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Hundred years of photography in Mussoorie
There are a large number of tourists in the hill town these days. And ‘Jhoolaghar’, the heart of the town, as usual, is drawing the crowds. Several photographers who have shops here make trips to Mussoorie especially for the tourists and have been doing so for the past many decades.
One can see girls and women dressed in traditional Garhwali, Kumaoni and Kashmiri attire, provided by these shops, all set to pose before the cameras. Men love to dress up in the traditional Jaunsari attire. However, most of these visitors are not aware of the great tradition of photography that began many, many years ago in this hill town of northern India.
The Queen of Hills has always been home those who 'write with light'. Foremost amongst them is Samuel Bourne who in Photographic Journey in the Himalayas (1863) included three dozen pictures of these hills.
This twenty-nine year old bank clerk left a vivid record of the station in the days of its infancy. Close behind him, almost snapping at his heels was Thomas Alfred Rust with landscapes from the 1865. Later his son, Julian Rust recorded images of the 'Gay 1920s' with his camera.
In their wake came the Kinsey Brothers, Doon Studio, Mela Ram & Sons, Bhanu Studio, Hari Saran, Bora's Studio and the least glamorous of them all, Glamour Studio.
When the ropeway was installed upto the Gun Hill from Jhoolaghar on the Mall Road, forty shops and more , of photowallas, soon came up.
For years, they have all been dressing eager honeymooners in outlandish hill dresses or turning them into Chambal dacoits, a la Gabbar Singh from the block-buster Bollywood film Sholay - complete with bandolier and gun!.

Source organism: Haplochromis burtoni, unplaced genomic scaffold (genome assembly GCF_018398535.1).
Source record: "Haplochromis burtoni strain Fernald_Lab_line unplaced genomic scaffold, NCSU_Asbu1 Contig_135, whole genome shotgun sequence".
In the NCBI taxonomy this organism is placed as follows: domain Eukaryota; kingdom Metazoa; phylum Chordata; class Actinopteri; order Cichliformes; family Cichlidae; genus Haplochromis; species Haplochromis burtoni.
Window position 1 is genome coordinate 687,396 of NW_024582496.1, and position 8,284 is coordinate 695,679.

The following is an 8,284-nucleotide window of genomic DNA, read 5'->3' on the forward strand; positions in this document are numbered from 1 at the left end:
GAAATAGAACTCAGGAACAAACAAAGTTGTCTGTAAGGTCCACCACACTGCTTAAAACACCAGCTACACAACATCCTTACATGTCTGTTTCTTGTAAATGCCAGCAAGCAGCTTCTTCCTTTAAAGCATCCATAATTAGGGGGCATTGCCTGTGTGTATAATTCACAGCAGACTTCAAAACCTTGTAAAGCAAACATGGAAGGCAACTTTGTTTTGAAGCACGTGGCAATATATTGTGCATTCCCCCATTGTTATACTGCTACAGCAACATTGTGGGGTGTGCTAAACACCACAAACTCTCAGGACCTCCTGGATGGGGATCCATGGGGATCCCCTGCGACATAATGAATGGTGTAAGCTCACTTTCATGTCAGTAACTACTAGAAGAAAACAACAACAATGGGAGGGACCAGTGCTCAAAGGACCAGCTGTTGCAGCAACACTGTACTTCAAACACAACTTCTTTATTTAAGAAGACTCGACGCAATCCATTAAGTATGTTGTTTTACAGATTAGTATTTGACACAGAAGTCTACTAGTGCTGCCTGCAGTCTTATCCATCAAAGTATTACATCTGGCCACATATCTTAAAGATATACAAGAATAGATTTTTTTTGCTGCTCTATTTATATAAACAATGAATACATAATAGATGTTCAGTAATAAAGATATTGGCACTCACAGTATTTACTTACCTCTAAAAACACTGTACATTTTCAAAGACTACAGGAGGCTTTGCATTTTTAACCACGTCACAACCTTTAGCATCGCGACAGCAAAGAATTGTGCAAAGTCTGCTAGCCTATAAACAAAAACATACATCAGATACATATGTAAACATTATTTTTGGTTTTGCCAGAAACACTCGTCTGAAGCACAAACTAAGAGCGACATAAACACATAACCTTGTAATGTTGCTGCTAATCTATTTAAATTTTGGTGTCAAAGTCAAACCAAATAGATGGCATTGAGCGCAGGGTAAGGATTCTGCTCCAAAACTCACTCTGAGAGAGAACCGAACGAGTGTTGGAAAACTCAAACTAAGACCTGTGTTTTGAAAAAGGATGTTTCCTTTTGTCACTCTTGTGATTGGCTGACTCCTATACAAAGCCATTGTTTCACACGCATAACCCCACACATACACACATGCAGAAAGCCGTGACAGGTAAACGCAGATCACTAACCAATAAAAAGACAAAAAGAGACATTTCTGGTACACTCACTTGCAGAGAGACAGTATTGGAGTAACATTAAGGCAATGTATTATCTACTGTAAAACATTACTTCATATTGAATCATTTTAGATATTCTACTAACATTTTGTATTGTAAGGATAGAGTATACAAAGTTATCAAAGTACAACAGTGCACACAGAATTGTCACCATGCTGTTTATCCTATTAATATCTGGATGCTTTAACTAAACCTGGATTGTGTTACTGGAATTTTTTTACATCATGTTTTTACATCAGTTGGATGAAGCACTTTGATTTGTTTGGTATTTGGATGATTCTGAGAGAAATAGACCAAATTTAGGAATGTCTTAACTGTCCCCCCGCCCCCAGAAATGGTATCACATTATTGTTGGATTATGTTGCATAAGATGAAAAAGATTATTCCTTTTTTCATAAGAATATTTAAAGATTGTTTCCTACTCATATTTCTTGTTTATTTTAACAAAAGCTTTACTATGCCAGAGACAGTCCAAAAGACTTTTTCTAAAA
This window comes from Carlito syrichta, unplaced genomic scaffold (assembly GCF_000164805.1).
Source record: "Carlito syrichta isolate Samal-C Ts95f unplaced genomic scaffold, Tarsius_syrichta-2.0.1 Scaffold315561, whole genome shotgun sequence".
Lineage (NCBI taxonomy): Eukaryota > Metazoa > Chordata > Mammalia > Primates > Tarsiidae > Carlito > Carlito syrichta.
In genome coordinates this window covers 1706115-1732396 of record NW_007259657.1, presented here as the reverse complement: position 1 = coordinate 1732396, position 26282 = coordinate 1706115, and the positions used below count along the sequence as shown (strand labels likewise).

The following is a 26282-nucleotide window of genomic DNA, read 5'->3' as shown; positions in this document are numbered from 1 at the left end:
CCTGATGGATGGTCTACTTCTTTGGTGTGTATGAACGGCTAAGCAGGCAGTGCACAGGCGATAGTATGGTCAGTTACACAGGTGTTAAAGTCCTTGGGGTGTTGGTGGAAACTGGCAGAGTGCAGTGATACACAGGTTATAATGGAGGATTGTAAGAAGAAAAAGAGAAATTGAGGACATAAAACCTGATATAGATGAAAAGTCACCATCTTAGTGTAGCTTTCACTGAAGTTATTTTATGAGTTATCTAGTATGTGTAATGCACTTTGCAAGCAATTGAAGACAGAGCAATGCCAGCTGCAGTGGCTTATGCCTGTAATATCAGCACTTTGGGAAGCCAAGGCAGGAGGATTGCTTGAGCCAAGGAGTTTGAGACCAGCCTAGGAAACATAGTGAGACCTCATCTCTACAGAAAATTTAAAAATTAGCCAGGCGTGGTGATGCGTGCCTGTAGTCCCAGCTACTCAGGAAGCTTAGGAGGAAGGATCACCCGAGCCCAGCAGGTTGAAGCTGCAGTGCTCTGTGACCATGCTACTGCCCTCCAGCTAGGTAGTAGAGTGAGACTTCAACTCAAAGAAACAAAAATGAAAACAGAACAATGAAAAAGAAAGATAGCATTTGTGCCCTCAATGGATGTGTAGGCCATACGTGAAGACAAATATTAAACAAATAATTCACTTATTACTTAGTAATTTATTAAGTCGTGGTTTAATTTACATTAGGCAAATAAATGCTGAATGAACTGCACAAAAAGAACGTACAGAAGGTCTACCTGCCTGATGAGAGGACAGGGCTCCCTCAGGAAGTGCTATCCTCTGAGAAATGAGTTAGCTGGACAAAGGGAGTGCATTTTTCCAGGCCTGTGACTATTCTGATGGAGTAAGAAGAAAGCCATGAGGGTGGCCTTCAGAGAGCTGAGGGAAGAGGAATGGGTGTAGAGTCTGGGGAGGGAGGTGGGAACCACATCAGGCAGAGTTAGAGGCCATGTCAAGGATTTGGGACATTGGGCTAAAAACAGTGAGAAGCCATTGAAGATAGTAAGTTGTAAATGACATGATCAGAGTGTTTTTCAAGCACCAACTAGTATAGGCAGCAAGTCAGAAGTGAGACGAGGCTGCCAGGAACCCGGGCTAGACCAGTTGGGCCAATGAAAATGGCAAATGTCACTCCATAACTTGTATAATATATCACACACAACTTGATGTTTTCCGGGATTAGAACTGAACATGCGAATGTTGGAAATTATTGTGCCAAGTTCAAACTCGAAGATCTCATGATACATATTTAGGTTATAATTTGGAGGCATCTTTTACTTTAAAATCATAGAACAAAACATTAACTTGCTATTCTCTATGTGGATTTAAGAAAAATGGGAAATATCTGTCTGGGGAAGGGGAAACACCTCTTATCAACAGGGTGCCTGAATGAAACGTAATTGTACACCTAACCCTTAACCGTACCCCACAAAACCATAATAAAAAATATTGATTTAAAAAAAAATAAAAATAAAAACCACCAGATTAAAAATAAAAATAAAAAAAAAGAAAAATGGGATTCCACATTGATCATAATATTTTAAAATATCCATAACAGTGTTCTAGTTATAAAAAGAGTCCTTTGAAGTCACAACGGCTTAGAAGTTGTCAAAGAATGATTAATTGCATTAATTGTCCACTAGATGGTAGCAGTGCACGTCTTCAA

Post partition, Thukral Studio in London House near Picture Palace was the Mecca of photographers, both big and small. They made great pictures of school fancy fairs, debates, class groups and sport events. But they kept week-ends for themselves, taking nature pictures around the Upper Chakkar in Landour.
Das Studio near the Rialto Cinema has vanished as has Rajpal Studio, which specialised in sepia-tone portraits at Picture Palace
Well-known writer and photographer Ganesh Saili ,an old resident of Mussoorie, says the story of his collection of old pictures of Landour and Mussoorie dates back to the 1970s. He discovered a treasure at the storeroom of the Municipal committee. From here, he was able to rescue from certain oblivion, the last few plates of T.A.Rust, the celebrated photographer of the 1880s. "And then, friends, acquaintances, collectors and photographers from all over the world sent in old pictures of our little Himalayan hill station as it used to be in the 19th century", says Saili.
Yet those early days of photography were hazardous...at least, according to the Mussoorie Miscellany, published in the 1920s.It tells us that a certain Captain Charles Henry Deane Spread, of the Invalid Establishment, Landour, was struck by lightning and killed at Balahissar on September 3rd, 1879 while he was preparing to develop some photographic plates and in a heavy shower was collecting rainwater for the process .
In those early days of photography, Rust took to the new technology like a fish to water. His images of the rich and famous brought him instant recognition, fame and soon he was a man of considerable means.
Later on, his son, Julian Rust, inherited the studio on Camel's Back Road .He was a flourishing photographer, who displayed his works by the roadside.He had a tiff with the City fathers about the location of his stall. One day, among his exhibits there appeared the beautifully executed likeness of the Chairman of the local Board, mounted on an ass. It was not a genuine photograph but just a clever piece of artistry, and fireworks followed. Later, Julian sold off the family business and went off to South Africa with his beautiful Irish wife, Elizabeth Anne Nelligan.
Images of Landour and Mussoorie in the old photos speak louder than words. They tell their own story of a laidback lifestyle when the Queen of Hills had not yet been ravaged by developers. The memsahib in a rickshaw, the virgin hillsides untouched by later-day settlers, the Mall, less peopled than it is today. They bring alive the mirth and gaiety, the laughter and the chatter, the life of the people long gone to rest.
"To me they remain quintessential nostalgia -- a visual proof of a hundred years of the camera in Mussoorie,remarks Saili.
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